• Shingles: An infection that can affect the nerves may lead to back pain. This depends on which nerves are affected.
  • Cauda equina syndrome: The cauda equine is a bundle of spinal nerve roots that arise from the lower end of the spinal cord. Symptoms include a dull pain in the lower back and upper buttocks, as well as numbness in the buttocks, genitalia, and thighs. There are sometimes bowel and bladder function disturbances.

All Americans must start wearing masks right now!

What are Americans waiting for?

People in Asian countries have adopted the use of masks for years now. During the corona virus covid-19 outbreaks in Asia, everyone was obliged to wear a mask (and in some areas still are obliged to do so). That’s how they beat it! The use of a mask is NOT necessarily to protect the user from the virus but to PREVENT the user from spreading the virus to others! It is a very simple and intelligent thing to do. Common sense.

I don’t want to get into the reasons why North American and European governments do not promote the use of masks – that is a political issue – probably due to the fact that too much money is spent on military hardware and little to nothing spent on biological warfare or pandemic protection. Maybe it is because there is no available mass production of masks in America or not an integral part of the American culture – but that’s another issue altogether. So my advice is – WEAR A MASK, WEAR A MASK, WEAR A MASK.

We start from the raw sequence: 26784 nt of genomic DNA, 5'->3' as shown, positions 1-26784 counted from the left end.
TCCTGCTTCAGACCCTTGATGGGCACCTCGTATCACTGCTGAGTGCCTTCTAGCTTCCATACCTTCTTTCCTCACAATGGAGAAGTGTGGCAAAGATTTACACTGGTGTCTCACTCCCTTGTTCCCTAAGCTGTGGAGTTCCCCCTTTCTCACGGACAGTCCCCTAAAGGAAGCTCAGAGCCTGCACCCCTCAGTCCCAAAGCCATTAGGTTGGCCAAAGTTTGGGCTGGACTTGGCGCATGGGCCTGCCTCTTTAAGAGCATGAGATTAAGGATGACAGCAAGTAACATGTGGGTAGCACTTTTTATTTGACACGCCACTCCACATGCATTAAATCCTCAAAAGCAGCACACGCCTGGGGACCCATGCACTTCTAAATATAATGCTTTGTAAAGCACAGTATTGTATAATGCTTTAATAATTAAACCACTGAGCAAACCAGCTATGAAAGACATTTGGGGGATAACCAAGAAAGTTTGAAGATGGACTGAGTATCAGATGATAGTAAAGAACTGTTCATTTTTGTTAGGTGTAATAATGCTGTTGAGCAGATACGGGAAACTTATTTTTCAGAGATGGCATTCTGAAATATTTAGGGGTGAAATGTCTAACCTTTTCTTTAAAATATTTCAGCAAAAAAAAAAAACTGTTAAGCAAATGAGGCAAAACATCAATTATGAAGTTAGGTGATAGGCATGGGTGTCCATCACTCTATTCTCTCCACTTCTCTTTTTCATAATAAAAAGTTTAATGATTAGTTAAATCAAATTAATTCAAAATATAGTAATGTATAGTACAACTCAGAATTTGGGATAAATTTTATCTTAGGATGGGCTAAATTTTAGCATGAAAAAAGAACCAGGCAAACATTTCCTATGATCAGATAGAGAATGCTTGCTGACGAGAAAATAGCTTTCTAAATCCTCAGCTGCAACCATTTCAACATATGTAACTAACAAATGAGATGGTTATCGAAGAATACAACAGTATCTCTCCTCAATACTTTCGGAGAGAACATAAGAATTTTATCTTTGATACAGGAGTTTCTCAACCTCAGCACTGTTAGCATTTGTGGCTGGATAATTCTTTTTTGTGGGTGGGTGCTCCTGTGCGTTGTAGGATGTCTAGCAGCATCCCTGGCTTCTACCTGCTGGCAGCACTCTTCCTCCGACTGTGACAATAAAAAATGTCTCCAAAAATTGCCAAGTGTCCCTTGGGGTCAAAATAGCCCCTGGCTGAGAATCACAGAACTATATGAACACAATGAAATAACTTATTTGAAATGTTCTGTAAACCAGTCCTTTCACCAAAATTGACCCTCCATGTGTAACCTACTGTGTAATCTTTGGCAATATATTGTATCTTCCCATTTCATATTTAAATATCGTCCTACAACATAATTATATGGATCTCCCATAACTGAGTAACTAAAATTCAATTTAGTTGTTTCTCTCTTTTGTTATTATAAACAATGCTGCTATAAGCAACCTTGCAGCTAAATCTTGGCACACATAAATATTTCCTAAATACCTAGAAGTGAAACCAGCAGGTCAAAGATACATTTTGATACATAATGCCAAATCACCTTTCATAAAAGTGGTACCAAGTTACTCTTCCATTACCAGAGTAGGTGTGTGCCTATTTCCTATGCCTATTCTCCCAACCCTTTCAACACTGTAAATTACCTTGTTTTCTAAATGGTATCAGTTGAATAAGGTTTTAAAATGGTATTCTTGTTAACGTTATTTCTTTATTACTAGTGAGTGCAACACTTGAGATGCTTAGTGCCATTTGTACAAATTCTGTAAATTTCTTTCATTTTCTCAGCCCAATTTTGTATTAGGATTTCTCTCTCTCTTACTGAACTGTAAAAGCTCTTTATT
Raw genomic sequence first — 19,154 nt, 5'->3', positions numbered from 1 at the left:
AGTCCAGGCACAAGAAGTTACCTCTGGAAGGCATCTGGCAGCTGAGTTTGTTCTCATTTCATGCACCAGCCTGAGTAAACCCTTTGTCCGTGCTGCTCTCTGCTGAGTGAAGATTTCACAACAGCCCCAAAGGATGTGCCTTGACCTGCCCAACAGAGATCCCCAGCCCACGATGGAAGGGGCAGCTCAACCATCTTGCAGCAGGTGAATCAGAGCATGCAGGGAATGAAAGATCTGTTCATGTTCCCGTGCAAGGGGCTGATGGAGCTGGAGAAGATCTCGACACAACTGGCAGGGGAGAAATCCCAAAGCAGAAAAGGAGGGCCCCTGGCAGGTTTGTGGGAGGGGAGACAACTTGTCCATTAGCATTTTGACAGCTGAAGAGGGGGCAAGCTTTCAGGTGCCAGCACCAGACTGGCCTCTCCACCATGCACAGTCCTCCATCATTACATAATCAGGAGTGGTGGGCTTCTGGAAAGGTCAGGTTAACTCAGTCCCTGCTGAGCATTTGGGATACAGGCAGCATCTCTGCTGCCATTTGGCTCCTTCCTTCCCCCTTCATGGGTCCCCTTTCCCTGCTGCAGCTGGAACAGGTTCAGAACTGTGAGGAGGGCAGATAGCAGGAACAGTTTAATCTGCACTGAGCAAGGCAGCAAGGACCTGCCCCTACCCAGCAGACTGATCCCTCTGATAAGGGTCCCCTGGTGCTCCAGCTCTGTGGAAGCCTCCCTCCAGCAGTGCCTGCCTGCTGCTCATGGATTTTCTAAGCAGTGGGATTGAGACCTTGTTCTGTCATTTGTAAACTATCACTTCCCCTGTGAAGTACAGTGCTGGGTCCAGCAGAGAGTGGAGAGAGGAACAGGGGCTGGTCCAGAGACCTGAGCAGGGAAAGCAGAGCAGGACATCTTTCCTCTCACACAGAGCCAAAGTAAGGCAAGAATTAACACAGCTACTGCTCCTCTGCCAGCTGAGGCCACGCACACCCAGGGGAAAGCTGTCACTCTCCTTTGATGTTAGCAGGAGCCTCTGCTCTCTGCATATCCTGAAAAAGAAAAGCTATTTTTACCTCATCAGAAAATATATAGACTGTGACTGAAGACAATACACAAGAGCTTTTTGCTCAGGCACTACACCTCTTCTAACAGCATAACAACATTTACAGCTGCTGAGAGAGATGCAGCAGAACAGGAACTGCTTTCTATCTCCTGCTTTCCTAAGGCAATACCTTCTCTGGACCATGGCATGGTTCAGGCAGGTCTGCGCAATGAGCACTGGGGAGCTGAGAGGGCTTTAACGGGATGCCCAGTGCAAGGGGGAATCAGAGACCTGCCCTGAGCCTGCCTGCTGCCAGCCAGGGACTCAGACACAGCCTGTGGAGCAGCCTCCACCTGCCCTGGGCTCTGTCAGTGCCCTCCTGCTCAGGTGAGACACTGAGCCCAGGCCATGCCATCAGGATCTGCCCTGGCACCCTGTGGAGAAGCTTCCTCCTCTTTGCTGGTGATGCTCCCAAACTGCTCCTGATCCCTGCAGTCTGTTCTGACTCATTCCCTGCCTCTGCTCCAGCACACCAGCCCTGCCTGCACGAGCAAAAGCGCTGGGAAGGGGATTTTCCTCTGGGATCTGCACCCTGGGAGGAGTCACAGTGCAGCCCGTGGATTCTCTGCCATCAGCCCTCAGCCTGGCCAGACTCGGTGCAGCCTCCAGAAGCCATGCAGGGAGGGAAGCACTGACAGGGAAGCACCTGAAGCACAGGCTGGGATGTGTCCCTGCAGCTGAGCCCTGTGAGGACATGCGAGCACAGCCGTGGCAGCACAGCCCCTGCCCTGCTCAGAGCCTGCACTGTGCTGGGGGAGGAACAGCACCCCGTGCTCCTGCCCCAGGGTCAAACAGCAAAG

Dr. D. Zluf

Dr. D. Zluf

Pain on lower right side?

Question:

Wife has a pin that’s tender to the touch under right side of belly button, feels like a knot or something under there

Answer:

Hi,

I have received and read your question. Several conditions can cause an abdominal mass. If your wife is also experiencing pain, vomiting, fever or discoloration, to be on the safe side , it would be preferable you seek out immediate attention such as an ER or emergency clinic. But if that is not the case then the type of mass you are describing may just require a visit to your Doctor. A Right-lower quadrant mass can be a caused by a number of conditions:  hernia, hematoma, cyst, tumour.

Generally speaking a mass needs to be examined by your Doctor. An imaging test will be required – CT scan, Ultrasound, or X ray – depending on symptoms, and where the mass is located and how it feels, your Doctor will recommend the appropriate  imaging test. The results will indicate further course of action.

Below is a more comprehensive answer:

Located on the right lower abdomen are – Bowel, Kidney, Ovary.

Abdominal masses can be the result of a number of factors, including an injury, cyst, benign tumor, cancer, or other disease.